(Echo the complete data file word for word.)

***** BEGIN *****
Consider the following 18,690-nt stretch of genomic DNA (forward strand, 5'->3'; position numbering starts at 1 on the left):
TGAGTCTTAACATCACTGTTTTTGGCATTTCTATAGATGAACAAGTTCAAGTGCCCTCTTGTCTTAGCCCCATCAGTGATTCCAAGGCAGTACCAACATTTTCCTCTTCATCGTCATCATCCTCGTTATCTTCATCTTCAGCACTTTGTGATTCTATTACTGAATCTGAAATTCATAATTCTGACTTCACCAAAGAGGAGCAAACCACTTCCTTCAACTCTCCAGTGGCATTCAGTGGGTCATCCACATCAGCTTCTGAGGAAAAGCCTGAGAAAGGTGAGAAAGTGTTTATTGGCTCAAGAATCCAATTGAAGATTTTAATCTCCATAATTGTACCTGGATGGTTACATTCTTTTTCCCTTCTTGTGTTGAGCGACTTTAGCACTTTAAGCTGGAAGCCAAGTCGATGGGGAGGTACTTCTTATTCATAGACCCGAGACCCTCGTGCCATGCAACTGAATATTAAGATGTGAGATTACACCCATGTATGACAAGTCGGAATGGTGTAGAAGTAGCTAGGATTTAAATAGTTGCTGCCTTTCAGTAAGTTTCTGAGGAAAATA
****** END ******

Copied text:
Consider the following 18,690-nt stretch of genomic DNA (forward strand, 5'->3'; position numbering starts at 1 on the left):
TGAGTCTTAACATCACTGTTTTTGGCATTTCTATAGATGAACAAGTTCAAGTGCCCTCTTGTCTTAGCCCCATCAGTGATTCCAAGGCAGTACCAACATTTTCCTCTTCATCGTCATCATCCTCGTTATCTTCATCTTCAGCACTTTGTGATTCTATTACTGAATCTGAAATTCATAATTCTGACTTCACCAAAGAGGAGCAAACCACTTCCTTCAACTCTCCAGTGGCATTCAGTGGGTCATCCACATCAGCTTCTGAGGAAAAGCCTGAGAAAGGTGAGAAAGTGTTTATTGGCTCAAGAATCCAATTGAAGATTTTAATCTCCATAATTGTACCTGGATGGTTACATTCTTTTTCCCTTCTTGTGTTGAGCGACTTTAGCACTTTAAGCTGGAAGCCAAGTCGATGGGGAGGTACTTCTTATTCATAGACCCGAGACCCTCGTGCCATGCAACTGAATATTAAGATGTGAGATTACACCCATGTATGACAAGTCGGAATGGTGTAGAAGTAGCTAGGATTTAAATAGTTGCTGCCTTTCAGTAAGTTTCTGAGGAAAATA